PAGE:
The main source of funding for Internet Corporation for Assigned Names and Numbers (ICANN) doesn’t get the attention it deserves.
In my open letter to new ICANN CEO Rod Beckstrom, I made made a key point with regards to domain registrants:
“Remember that domain owners ultimately fund your organization. Registries and registrars merely funnel domain owners’ money to ICANN.”
It’s a fairly simple idea, but here’s a flow chart.
The orange line are registration fees. Registrants pay the fee to a registrar, such as GoDaddy. GoDaddy then takes some of it as a profit and passes the rest to the registry, such as VeriSign. VeriSign then keeps some of this as a profit and passes the rest on to ICANN. In practice, some registries have fixed fee agreements with ICANN, which only bolsters the amount they keep in their own pocket.
The blue line represents the ICANN fee charged directly to registrants and passed on from the registrar to ICANN. Some registrars include this in the registration fee; others break it out.
The red line represents accreditation and annual fees paid by the registrar to ICANN. Some of these fees correspond to the number of domains registered. Ultimately, it comes out of the registration fees (blue line) paid by registrants.
As you can see, all of the money comes from the domain registrant. The middlemen take a cut and pass the rest along to ICANN. If the registrant goes away, ICANN basically has no money.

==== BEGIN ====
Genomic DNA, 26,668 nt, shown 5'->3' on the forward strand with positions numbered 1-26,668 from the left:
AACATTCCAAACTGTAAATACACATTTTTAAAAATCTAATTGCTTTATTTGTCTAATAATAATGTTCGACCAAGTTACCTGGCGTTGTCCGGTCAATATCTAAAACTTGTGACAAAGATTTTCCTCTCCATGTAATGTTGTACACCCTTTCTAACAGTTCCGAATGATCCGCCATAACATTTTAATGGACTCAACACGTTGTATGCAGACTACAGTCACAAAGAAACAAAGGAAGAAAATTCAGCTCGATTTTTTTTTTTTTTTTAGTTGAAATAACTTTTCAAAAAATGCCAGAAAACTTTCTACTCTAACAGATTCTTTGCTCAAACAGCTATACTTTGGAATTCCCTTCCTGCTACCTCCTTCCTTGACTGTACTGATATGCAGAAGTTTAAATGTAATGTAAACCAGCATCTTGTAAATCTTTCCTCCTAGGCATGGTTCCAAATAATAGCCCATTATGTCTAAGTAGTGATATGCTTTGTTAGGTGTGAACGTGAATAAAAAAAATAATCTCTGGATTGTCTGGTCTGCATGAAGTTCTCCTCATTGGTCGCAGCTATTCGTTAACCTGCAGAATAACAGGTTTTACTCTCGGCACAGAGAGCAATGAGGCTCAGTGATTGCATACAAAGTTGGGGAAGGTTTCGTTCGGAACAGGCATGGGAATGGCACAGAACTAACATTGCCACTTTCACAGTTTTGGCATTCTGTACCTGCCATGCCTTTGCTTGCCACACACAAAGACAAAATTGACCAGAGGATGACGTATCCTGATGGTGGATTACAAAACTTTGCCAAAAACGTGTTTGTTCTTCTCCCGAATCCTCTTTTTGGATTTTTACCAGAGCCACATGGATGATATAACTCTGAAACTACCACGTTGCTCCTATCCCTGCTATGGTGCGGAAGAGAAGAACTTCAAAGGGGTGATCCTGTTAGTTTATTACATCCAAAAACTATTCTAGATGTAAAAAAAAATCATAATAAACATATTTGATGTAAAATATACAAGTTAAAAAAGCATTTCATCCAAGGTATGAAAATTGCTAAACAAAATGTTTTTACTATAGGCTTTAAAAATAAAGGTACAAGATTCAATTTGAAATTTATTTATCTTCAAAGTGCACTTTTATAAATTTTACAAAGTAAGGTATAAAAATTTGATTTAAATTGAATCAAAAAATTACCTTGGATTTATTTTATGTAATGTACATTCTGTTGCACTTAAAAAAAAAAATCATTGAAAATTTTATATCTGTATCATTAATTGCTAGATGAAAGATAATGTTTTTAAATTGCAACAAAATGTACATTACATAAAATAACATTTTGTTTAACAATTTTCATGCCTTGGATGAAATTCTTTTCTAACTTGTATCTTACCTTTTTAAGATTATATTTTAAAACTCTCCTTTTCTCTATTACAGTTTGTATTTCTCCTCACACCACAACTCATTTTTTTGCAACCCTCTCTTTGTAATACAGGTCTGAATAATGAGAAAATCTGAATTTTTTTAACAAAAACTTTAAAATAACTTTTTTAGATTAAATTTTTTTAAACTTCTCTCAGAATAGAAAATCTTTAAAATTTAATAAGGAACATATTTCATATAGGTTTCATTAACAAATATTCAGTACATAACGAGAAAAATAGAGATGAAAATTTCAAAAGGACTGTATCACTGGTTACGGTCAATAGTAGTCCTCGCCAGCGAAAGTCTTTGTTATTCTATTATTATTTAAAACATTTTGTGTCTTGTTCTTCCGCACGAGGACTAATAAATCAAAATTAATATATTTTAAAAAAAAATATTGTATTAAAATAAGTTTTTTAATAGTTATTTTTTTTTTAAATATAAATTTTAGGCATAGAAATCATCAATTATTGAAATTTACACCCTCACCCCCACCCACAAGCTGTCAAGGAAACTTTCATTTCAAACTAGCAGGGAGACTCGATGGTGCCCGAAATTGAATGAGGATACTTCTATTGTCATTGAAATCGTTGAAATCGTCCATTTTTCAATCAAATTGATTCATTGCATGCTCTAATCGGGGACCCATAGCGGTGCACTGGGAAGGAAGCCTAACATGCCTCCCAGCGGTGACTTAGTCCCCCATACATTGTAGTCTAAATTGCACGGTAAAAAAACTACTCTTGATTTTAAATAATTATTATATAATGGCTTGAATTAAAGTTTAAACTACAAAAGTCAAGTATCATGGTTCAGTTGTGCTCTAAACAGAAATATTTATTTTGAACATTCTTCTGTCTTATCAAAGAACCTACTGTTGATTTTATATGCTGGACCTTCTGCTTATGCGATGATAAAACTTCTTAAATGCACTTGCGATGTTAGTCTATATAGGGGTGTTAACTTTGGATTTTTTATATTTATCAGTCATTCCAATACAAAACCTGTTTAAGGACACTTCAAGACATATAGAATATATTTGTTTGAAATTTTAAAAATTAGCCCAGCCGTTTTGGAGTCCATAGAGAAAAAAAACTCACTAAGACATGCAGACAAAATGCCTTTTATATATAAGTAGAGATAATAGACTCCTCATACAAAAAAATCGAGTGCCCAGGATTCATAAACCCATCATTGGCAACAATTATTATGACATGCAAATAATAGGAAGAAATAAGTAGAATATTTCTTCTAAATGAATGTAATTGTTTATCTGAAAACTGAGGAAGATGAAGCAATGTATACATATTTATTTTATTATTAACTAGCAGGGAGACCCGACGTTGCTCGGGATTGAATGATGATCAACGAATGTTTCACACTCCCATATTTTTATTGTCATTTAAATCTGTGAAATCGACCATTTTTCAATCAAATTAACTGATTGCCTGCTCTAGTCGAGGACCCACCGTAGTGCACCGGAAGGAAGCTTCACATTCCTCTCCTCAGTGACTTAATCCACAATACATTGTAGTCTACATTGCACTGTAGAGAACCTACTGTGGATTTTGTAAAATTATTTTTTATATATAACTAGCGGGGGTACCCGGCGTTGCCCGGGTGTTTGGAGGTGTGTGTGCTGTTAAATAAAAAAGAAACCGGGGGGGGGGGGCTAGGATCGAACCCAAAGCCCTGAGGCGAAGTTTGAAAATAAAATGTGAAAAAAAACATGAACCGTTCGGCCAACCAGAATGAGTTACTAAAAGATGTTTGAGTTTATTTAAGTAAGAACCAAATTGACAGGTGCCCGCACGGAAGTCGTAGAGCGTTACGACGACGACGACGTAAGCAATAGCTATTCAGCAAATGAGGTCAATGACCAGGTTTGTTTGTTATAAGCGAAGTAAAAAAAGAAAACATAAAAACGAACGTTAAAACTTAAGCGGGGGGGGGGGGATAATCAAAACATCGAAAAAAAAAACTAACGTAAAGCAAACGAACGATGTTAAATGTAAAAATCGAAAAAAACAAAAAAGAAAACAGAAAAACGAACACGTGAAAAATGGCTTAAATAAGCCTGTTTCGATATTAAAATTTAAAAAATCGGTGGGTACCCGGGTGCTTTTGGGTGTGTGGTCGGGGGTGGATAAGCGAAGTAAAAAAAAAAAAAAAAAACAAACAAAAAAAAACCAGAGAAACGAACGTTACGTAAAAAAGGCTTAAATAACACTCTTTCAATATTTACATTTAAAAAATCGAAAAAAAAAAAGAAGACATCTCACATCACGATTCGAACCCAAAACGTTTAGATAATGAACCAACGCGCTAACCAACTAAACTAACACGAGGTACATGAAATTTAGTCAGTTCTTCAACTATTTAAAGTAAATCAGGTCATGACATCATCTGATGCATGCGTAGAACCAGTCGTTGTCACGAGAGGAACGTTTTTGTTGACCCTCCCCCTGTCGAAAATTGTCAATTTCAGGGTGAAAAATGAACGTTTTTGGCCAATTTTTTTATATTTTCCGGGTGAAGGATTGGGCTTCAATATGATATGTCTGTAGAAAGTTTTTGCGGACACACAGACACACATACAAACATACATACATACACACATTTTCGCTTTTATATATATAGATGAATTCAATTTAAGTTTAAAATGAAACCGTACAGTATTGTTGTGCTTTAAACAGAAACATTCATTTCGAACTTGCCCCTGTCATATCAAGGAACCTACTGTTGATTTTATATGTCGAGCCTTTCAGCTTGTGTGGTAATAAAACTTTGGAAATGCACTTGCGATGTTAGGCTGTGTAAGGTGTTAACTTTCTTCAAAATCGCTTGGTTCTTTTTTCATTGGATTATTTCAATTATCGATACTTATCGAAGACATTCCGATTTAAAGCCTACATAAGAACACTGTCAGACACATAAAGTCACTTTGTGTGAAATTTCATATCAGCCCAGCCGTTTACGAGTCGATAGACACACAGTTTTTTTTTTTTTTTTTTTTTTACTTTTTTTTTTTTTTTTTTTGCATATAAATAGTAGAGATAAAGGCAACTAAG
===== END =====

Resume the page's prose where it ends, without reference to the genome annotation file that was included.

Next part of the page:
But domain registrants often feel like they are an unheard voice at ICANN. One example could be found at yesterday’s ICANN new gTLD/trademark event in New York City yesterday. Phil Corwin, general counsel for Internet Commerce Association, noted a missing check box on an evaluation form distributed at the event:
…at the bottom of each page was a line reading “my interest in this matter is defined by my work as/with a:â€ followed by a long list of possible connections, such as registry, registrar, or large corporation – but, remarkably, with no listing for “registrantâ€ (other than the catch all “otherâ€). ICANN thus continues its tradition of failing to perceive the existence of registrants, as is demonstrated by its finance dashboard which shows in bar graph form that ICANN receives the vast majority of its funding from registrars and registries, but apparently not a single dollar from registrants who fail to get any bar (even though they supply nearly all the money that flows through ICANN’s contract partners). Registrants to ICANN are seemingly like plankton to Moby Dick.
To be fair, domain registrants in general have failed to form a cohesive voice, save for the business constituency and an under-funded Internet Commerce Association. But that doesn’t mean ICANN should push forward policy that ignores the registrant community’s voice.